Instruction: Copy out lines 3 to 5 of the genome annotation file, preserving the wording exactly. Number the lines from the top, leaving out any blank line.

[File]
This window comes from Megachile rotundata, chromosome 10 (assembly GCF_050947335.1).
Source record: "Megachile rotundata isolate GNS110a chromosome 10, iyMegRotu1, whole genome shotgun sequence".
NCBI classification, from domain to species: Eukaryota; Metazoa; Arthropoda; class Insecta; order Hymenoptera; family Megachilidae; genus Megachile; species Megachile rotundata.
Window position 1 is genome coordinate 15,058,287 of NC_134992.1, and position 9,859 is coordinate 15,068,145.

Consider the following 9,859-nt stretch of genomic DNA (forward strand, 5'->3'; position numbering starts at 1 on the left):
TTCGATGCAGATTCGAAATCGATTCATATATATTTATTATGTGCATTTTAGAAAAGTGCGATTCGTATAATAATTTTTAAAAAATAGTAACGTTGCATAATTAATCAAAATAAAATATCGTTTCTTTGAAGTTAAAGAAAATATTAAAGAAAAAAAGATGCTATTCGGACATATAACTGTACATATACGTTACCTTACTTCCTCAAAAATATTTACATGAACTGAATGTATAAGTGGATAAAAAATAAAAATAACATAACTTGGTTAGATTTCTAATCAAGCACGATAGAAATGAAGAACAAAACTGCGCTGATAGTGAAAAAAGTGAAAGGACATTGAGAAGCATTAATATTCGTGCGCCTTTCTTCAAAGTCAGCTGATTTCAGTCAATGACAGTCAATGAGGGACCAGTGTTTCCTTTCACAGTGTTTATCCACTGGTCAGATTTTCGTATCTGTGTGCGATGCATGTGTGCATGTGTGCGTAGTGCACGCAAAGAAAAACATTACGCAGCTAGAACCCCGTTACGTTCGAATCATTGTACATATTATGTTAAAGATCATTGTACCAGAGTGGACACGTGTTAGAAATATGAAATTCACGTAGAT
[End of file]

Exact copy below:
NCBI classification, from domain to species: Eukaryota; Metazoa; Arthropoda; class Insecta; order Hymenoptera; family Megachilidae; genus Megachile; species Megachile rotundata.
Window position 1 is genome coordinate 15,058,287 of NC_134992.1, and position 9,859 is coordinate 15,068,145.

Consider the following 9,859-nt stretch of genomic DNA (forward strand, 5'->3'; position numbering starts at 1 on the left):